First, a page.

Nothing appeared odd about all this — until scientists examined the scene in detail. Two groups reported on their investigations Tuesday at the 39th Lunar and Planetary Science Conference in Houston. Peter Schultz of Brown University and Thomas Kenkmann of the Museum für Naturkunde, Mineralogie, at Humboldt-Universität Berlin, described their team’s startling findings. “This just isn’t what we expected,” says Schultz. “It was to the point that many thought this was fake.”
The surprise arose when the researchers realized the impacting body was a stony meteorite, a fragile type scientists thought would get ripped to pieces as it tore through Earth’s atmosphere. Obviously, that didn’t happen. The atmosphere typically slows such a meteorite way down, and it leaves a small pit — not a crater — when it hits the ground. “But this meteorite kept on going at a speed 40 to 50 times faster than it should have been going,” or about 15,000 mph (24,000 km/h), says Schultz.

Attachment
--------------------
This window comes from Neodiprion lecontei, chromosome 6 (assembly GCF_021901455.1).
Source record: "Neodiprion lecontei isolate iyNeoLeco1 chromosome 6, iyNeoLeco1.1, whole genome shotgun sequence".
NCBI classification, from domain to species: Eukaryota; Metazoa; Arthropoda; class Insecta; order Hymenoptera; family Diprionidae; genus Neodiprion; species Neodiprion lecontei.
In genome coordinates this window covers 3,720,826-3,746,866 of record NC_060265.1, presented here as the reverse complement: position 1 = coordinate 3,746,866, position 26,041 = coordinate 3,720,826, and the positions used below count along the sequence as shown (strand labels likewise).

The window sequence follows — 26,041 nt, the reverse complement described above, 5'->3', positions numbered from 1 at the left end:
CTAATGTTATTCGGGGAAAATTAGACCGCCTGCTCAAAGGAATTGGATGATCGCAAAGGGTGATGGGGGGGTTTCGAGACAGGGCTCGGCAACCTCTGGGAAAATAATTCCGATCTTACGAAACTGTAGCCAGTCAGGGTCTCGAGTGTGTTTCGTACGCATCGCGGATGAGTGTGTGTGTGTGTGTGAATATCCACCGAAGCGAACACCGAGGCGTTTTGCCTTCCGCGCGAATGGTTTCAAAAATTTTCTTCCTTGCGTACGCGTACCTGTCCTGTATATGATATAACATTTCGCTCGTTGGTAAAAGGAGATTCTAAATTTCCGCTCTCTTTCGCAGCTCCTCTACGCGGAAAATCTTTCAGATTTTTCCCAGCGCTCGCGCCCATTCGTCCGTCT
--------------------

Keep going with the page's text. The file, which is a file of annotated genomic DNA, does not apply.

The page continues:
Schultz thinks the object survived because it was moving so fast. The fragments of the disintegrating meteorite couldn’t escape the fireball’s shock wave, and reformed into a more aerodynamic shape. Like a football spiraling through the air, the incoming meteorite easily penetrated the atmosphere.
If Schultz is right, many craters created by stony-meteorite impacts could exist. Unfortunately, weathering would render them unrecognizable within a short period. Already, the Carancas crater is losing many of the characteristics that make it an obvious impact site. “You just wonder how many other lakes and ponds were created by stony meteorites,” says Schultz.